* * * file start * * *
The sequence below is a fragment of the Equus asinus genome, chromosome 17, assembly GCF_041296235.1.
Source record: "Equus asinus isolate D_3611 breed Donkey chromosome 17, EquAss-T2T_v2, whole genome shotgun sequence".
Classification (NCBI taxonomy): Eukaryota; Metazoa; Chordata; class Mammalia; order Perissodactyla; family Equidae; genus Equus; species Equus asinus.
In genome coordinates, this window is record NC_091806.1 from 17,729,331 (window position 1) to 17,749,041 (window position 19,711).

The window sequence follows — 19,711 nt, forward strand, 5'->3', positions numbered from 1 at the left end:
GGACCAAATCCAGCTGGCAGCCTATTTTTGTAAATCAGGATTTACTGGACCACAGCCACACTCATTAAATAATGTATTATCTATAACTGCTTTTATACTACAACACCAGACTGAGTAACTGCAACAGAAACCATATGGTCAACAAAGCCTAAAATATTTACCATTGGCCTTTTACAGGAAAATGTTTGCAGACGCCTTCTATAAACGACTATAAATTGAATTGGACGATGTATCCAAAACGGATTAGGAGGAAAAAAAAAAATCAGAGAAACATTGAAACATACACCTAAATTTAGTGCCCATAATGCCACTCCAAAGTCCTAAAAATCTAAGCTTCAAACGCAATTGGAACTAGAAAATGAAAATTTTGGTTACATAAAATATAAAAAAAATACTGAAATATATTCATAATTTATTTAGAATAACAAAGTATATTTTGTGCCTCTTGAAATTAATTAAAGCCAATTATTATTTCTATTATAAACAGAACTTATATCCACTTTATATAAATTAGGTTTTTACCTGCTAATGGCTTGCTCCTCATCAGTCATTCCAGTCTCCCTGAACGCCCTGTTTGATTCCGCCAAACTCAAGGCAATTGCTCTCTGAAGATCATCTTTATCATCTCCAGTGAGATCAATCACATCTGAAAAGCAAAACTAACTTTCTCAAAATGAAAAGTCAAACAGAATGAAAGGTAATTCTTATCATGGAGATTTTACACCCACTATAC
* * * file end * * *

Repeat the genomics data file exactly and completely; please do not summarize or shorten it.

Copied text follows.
The sequence below is a fragment of the Equus asinus genome, chromosome 17, assembly GCF_041296235.1.
Source record: "Equus asinus isolate D_3611 breed Donkey chromosome 17, EquAss-T2T_v2, whole genome shotgun sequence".
Classification (NCBI taxonomy): Eukaryota; Metazoa; Chordata; class Mammalia; order Perissodactyla; family Equidae; genus Equus; species Equus asinus.
In genome coordinates, this window is record NC_091806.1 from 17,729,331 (window position 1) to 17,749,041 (window position 19,711).

The window sequence follows — 19,711 nt, forward strand, 5'->3', positions numbered from 1 at the left end:
GGACCAAATCCAGCTGGCAGCCTATTTTTGTAAATCAGGATTTACTGGACCACAGCCACACTCATTAAATAATGTATTATCTATAACTGCTTTTATACTACAACACCAGACTGAGTAACTGCAACAGAAACCATATGGTCAACAAAGCCTAAAATATTTACCATTGGCCTTTTACAGGAAAATGTTTGCAGACGCCTTCTATAAACGACTATAAATTGAATTGGACGATGTATCCAAAACGGATTAGGAGGAAAAAAAAAAATCAGAGAAACATTGAAACATACACCTAAATTTAGTGCCCATAATGCCACTCCAAAGTCCTAAAAATCTAAGCTTCAAACGCAATTGGAACTAGAAAATGAAAATTTTGGTTACATAAAATATAAAAAAAATACTGAAATATATTCATAATTTATTTAGAATAACAAAGTATATTTTGTGCCTCTTGAAATTAATTAAAGCCAATTATTATTTCTATTATAAACAGAACTTATATCCACTTTATATAAATTAGGTTTTTACCTGCTAATGGCTTGCTCCTCATCAGTCATTCCAGTCTCCCTGAACGCCCTGTTTGATTCCGCCAAACTCAAGGCAATTGCTCTCTGAAGATCATCTTTATCATCTCCAGTGAGATCAATCACATCTGAAAAGCAAAACTAACTTTCTCAAAATGAAAAGTCAAACAGAATGAAAGGTAATTCTTATCATGGAGATTTTACACCCACTATAC